Saturday, December 15, 2018

Supply Chain in Recovery Mode

November 9, 2018

The number of offshore projects greater than 50 million barrels of oil equivalent that received or are expected to reach final investment decision between 2013 and 2022. (Source: Wood Mackenzie)
The number of offshore projects greater than 50 million barrels of oil equivalent that received or are expected to reach final investment decision between 2013 and 2022. (Source: Wood Mackenzie)

While the offshore industry is showing signs of recovery, it may still be some time before the supply chain starts to feel a sense of relief.

“The offshore and deepwater are coming back,” said Caitlin Shaw, director of upstream supply chain research at Wood Mackenzie. “We’re just at the beginning of that recovery cycle now, and it’s too early to tell how that’s going to play out for operators and the supply chain. Things are in flux.”

Feeling the impact of the downturn, operators delayed moving forward on many high-cost projects, choosing to redesign and rework the project or wait for more favorable contract terms. The move particularly affected offshore and deepwater developments.

Operators are continuing to trend to subsea tieback and life of field projects and scrutinize greenfield developments in a bid to maximize efficiencies, Shaw said.


Caitlin Shaw, director of upstream supply chain research at Wood Mackenzie

“Demand is back up. It’s not up to its historic high, and we don’t expect it to be,” she said. “But we are entering a new chapter of deepwater development. We’re up from the basement... With the depth and breadth of the downturn, it will be another year before the supply chain starts to feel the effects.”

Part of the reason is that backlogs and margins are both thin, she said.

“The potential for capacity cuts across the supply chain still exists as the industry gets a grip on what the demand profile will look like going forward,” Shaw said. “2018 as a whole has been pretty telling. It was a continuation of the growth momentum we saw in 2017 in the deepwater space.”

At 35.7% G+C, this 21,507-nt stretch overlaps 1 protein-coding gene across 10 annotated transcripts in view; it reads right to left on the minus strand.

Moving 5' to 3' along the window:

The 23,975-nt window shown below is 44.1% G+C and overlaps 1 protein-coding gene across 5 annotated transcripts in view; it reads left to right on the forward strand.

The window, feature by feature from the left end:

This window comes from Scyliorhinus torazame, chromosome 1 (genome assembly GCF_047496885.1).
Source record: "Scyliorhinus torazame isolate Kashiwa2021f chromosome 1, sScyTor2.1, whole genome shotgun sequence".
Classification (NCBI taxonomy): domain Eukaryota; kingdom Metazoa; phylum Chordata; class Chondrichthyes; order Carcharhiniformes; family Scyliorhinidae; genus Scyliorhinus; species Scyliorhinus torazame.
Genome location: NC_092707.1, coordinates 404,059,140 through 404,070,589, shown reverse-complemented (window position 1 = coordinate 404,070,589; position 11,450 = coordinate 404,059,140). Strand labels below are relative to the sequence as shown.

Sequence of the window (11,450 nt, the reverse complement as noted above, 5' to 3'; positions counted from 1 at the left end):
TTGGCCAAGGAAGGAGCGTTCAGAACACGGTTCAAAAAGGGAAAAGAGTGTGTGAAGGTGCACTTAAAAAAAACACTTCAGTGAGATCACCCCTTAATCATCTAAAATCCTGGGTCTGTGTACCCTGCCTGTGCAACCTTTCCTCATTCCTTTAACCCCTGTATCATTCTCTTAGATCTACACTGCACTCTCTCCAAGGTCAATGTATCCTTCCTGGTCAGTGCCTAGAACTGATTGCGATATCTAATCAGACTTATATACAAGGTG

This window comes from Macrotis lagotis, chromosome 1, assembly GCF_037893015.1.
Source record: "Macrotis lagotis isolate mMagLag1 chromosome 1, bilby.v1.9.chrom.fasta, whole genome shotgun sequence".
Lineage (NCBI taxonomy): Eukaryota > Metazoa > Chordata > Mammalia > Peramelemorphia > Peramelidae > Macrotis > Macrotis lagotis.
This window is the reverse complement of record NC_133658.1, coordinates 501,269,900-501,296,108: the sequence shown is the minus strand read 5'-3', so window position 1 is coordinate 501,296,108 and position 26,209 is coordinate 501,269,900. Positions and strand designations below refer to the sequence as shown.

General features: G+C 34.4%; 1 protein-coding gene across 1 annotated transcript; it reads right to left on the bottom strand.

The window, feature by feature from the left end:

Prior to the downturn, many projects faced rampant overruns on schedules and costs, but deviated less from both in the post-downturn area. (Source: Wood Mackenzie)

2017 and 2018 have mostly seen projects that were shelved during the downturn move forward, Shaw said, and she expects additional backlogged projects to shuffle out in 2019 and 2020.

These reworked projects, she said, are giving an indication of the type of project profiles that operators are comfortable with following the downturn.

“These projects have been reworked, but after that, we don’t understand what the new generation of projects that have been discovered will look like,” she said.

Subsea tiebacks will also continue to be a driving force, she said. In terms of full-field development plans operators are moving more cautiously.

“They don’t want lead times and costs to get out of hand,” she said.


During the downturn, operators sanctioned projects that to develop less complex resources, such as conventional and deepwater reserves and moved away from more difficult projects involving heavy oil and sour gas. Subsea tieback went from a blip on the project roster in the boom to a preferred development method. (Source: Wood Mackenzie)

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